In his Ideen zur Philosophic der Geschichte, Herder adopts Leibnitz's idea of a graduated scale of beings, at the same time conceiving of the lower stages as the conditions, of the higher.
One genus of Thomisidae (Phognarachne), which inhabits the Oriental region, adopts the clever device of spinning on the surface of a leaf a sheet of web resembling the fluid portions of a splash of bird's dung, the more solid central portions being represented by the spider itself, which waits in the middle of the patch to seize the butterflies or other insects that habitually feed on birds' excrement and are attracted to the patch mistaking it for their natural food.
The German Civil Code adopts the distinction between bail d Toyer (Miehl, Arts.
Shelley's tragedy is well known as a magnificent piece of writing, although the author adopts a purely fictitious version of the story.
In the Tableau Elementaire, published in 1795, Cuvier adopts Linnaeus's term in its earlier sense, but uses the French word "Reptiles," already brought into use by Brisson, as the equivalent of Amphibia.
Emil Abranyi adopts a rather romantic style, but his Nagypentek (Good Friday) is an excellent descriptive sketch.
His travels and mercantile experience had led E t u eopre him to conclude that the Hindu methods of computing were in advance of those then in general use, and in 1202 he published his Liber Abaci, which treats of both algebra and arithmetic. In this work, which is of great historical interest, since it was published about two centuries before the art of printing was discovered, he adopts the Arabic notation for numbers, and solves many problems, both arithmetical and algebraical.
Sikhism mainly differs from Christianity in that it inculcates the transmigration of the soul, and adopts a belief in predestination, which is universal in the East.
In his charters he is continually called "rex totius Britanniae," and he adopts for the first time the Greek title basileus.
Under each species, where possible, Vincent gives a chapter on its use in medicine, and he adopts for the most part an alphabetical arrangement.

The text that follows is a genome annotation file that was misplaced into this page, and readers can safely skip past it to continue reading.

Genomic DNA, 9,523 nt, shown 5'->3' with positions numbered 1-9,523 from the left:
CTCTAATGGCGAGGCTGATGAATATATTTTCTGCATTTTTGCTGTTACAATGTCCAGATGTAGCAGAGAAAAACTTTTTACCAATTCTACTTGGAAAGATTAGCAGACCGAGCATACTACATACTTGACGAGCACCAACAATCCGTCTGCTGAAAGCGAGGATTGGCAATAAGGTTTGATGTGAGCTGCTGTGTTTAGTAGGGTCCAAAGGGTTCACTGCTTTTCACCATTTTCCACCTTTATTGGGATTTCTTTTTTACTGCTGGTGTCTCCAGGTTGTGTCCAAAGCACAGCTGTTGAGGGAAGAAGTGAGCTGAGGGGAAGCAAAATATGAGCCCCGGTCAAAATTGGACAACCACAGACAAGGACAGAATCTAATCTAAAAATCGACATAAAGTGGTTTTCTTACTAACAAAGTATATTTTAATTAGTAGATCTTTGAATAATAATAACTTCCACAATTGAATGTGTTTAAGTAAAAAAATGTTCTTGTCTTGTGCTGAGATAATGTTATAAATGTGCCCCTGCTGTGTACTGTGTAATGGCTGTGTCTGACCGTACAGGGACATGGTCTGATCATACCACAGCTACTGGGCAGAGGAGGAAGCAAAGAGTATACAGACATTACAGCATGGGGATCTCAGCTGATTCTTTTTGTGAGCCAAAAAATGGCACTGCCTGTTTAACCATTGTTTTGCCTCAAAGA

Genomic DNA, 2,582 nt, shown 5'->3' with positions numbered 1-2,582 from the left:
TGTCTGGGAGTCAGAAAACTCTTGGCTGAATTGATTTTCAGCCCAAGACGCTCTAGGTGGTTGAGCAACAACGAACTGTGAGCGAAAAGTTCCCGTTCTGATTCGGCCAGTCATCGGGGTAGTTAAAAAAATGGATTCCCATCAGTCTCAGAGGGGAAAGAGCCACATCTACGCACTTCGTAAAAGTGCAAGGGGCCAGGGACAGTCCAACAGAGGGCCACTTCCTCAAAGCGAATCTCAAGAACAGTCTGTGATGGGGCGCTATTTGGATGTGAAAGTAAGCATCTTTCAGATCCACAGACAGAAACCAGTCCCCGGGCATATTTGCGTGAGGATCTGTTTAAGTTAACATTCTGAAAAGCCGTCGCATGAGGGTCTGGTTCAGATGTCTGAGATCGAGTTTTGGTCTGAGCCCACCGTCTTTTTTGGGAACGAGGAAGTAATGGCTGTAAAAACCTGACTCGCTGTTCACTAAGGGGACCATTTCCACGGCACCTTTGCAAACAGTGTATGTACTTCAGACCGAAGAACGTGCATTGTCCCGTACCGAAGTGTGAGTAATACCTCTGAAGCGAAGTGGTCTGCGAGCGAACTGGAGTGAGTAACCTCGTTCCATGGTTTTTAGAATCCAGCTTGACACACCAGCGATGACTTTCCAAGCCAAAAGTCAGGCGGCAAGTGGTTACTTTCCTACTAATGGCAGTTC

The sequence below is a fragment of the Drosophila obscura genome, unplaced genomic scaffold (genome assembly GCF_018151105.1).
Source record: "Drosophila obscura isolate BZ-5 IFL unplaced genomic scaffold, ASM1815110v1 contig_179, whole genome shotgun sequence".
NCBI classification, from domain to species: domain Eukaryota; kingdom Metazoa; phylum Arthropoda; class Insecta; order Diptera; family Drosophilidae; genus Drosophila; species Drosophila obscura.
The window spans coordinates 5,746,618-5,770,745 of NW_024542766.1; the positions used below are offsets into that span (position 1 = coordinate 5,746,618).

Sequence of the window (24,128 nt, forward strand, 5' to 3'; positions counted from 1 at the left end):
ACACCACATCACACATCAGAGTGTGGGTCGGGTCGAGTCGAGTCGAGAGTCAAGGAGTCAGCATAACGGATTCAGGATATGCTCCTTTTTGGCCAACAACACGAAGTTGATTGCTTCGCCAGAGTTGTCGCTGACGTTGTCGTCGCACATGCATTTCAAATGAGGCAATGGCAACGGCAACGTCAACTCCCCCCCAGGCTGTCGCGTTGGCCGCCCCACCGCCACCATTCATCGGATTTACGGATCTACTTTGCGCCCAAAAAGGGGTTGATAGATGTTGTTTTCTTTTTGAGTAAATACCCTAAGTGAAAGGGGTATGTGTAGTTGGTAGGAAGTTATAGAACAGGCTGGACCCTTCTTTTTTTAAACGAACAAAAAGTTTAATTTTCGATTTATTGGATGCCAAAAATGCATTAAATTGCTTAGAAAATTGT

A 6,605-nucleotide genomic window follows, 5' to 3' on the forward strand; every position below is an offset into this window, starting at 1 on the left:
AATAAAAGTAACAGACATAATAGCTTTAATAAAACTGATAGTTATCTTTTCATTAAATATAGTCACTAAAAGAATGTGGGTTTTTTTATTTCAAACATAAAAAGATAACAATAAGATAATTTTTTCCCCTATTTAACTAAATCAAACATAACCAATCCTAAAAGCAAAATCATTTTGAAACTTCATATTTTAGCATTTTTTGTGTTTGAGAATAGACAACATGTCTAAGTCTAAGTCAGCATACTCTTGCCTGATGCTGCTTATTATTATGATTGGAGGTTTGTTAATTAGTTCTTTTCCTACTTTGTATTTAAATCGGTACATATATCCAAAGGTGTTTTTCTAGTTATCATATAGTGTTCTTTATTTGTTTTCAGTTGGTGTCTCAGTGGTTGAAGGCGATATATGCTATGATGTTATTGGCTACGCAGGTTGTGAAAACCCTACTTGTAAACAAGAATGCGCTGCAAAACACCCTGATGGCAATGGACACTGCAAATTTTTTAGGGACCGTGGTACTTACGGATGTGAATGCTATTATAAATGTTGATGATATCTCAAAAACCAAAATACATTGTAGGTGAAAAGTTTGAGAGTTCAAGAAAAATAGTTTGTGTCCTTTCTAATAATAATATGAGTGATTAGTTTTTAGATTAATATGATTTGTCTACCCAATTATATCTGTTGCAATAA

If ectoparasitic and attached to the skin, apertures or gills, the Trematode adopts more elaborate adhesive organs and undergoes a less complex development than are required for the endoparasitic members of the class.
Some authors who follow the Macedonian era, use the Egyptian or vague year of 365 days; Albategni adopts the Julian year of 3654 days.
For the first century and a half of his special period he is mainly occupied with a review of classical learning, and he adopts the plan of taking short decennial periods and noticing the most remarkable works which they produced.
He adopts the karez (or, Persian, kandt) system of underground irrigation, as does the Ghilzai, and brings every drop of water that he can find to the surface; but it cannot be said that he is more successful than the Ghilzai.
Julicher (Einleitung in das Neue Testament', 1901, pp. 204-29) adopts the same three methods of interpretation.
Some modern scholars (among whom Harnack was formerly numbered, though he has modified his views on the point) feel a difficulty about the peremptory tone which Ignatius adopts towards Polycarp. There was some force in this argument when the Ignatian Epistles were dated about 140, as in that case Polycarp would have been an old and venerable man at the time.
Recently, however, considerable doubt has been thrown upon the general occurrence of this latter condition in certain Myxosporidia (Microsporidia); and the present writer adopts as preferable, therefore, the terms Ectospora and Endospora (qq.v.), invented by E.
Jeremias, Das Alte Testament im Lichte des alten Orients, p. 278, adopts Marquart's view that the "River" (nahar) is the socalled "River" (better "Ravine" nahal) of Egypt or Musri, on the southern frontier of Judea.
7 seq (He sends them out to preach and work cures); (d) the methods which he adopts: i.
He adopts a new mode of address because a sifting-process was required; from vi.
- The best general history of Poland is still Jozef Szujski's monumental History of Poland according to the latest investigations (4 vols., Pol., Lemberg, 1865-1866), a work which has all the authority of careful criticism and easy scholarship. It adopts, throughout, the conservative-monarchical standpoint.
Muller, our leading authority, adopts the confusing plan of calling them second maxillae in the Cypridinidae (including Asteropidae), maxillipeds in the Halocypridae and Cyprididae, and first legs in the Bairdiidae, Cytheridae, Polycopidae and Cytherellidae, so that in his fine monograph he uses the term first leg in two quite different senses.
Rashbam adopts a natural (as distinct from a homiletical and traditional) method; thus (in agreement with the modern school) Rashbam (on Gen.
It will probably be sufficient to indicate the problem as conceived by Hume, and the relation of the method he adopts for solving it to the fundamental doctrine of his theory of knowledge.
For the purpose of his inquiry he adopts an obvious threefold division into idolaters, Jews and Christians.
A modification of Eichler's system, embracing the most recent views of the affinities of the orders of Angiosperms, has been put forward by Dr Adolf Engler of Berlin, who adopts the suggestive names Archichlamydeae and Metachlamydeae for the two subdivisions of Dicotyledons.